The Language of Assault Trials: An Analysis of Witness Cross-Examinations
In research examining the laws’ inefficacy, no one has examined the extent to which the actual questioning by counsel in these cases differs from the questioning of other prosecution witnesses in similar cases. Thus, this study asks: other than the fact that the crime is so personal that the situation itself revictimizes those who come forward, what is different about the language of sexual and non-sexual assault trials?
For this pilot study, we obtained two trial transcripts: a non-stranger sexual assault crime and a non-stranger assault crime. We analyzed the questions posed during the cross-examinations using Appraisal Analysis (Martin and White, 2005), which identifies a speaker’s stance toward another person or proposition. The findings revealed that both cases utilized similar legal strategies; however, differences in the kinds of judgements made by each lawyer revealed subtle ways in which rape shield laws were upheld, but the witnesses were effectively discredited. As a valuable approach to such questions, steps for further research will be discussed in light of existing laws aimed at protecting rape victims against such re-victimization.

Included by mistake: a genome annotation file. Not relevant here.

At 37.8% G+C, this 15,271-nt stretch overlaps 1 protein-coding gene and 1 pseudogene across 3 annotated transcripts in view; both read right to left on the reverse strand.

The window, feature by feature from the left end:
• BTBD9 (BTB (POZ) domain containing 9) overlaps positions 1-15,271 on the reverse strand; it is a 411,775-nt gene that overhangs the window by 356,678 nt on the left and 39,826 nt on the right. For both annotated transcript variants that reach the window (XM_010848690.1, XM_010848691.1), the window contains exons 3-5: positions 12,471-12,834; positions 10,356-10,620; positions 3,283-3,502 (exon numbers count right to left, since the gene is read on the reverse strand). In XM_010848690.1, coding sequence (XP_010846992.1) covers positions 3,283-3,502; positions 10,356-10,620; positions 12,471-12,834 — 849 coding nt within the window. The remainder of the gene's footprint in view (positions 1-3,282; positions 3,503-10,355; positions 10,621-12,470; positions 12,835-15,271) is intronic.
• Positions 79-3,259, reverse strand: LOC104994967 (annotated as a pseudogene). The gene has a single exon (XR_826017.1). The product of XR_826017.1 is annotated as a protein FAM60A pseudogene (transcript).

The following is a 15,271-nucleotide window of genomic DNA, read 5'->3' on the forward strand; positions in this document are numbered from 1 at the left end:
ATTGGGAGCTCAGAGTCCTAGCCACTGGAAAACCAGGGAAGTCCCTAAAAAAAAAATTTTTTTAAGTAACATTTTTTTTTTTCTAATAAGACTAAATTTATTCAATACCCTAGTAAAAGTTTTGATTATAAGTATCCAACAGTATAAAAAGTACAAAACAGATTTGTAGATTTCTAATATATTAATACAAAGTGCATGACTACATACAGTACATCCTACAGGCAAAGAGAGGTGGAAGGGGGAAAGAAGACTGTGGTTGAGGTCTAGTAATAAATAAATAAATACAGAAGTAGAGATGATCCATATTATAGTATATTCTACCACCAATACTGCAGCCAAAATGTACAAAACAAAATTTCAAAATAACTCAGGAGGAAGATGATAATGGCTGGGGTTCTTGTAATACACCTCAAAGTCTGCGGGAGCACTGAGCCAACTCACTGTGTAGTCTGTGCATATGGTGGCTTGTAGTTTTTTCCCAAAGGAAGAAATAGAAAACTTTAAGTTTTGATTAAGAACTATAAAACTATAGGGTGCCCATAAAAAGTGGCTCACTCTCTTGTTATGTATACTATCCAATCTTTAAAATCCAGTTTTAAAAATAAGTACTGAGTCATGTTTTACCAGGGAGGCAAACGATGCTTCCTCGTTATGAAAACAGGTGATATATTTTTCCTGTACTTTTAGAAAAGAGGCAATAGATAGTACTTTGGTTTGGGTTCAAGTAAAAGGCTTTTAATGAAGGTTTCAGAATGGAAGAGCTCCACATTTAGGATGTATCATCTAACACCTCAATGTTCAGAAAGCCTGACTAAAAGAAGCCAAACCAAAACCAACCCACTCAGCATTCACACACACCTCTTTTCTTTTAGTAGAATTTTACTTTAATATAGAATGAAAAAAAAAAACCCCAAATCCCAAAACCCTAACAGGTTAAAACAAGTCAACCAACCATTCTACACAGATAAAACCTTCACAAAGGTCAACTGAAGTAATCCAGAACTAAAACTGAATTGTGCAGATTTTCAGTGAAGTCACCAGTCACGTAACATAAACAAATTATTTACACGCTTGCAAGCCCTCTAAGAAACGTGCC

Anderson, Michelle J. (2002). From Chastity Requirement to Sexuality License: Sexual Consent and a New Rape Shield Law. George Washington Law Review, 70: 51-162.
Martin, J.R. and White, P.R.R. (2005) The Language of Evaluation: Appraisal in English. New York: Palgrave/Macmillan.
State v. Sheline, 955 S.W.2d 42, 44 (Tenn. 1997).
Taslitz, Andrew E. (1999). Rape and the Culture of the Courtroom. New York: NYU Press.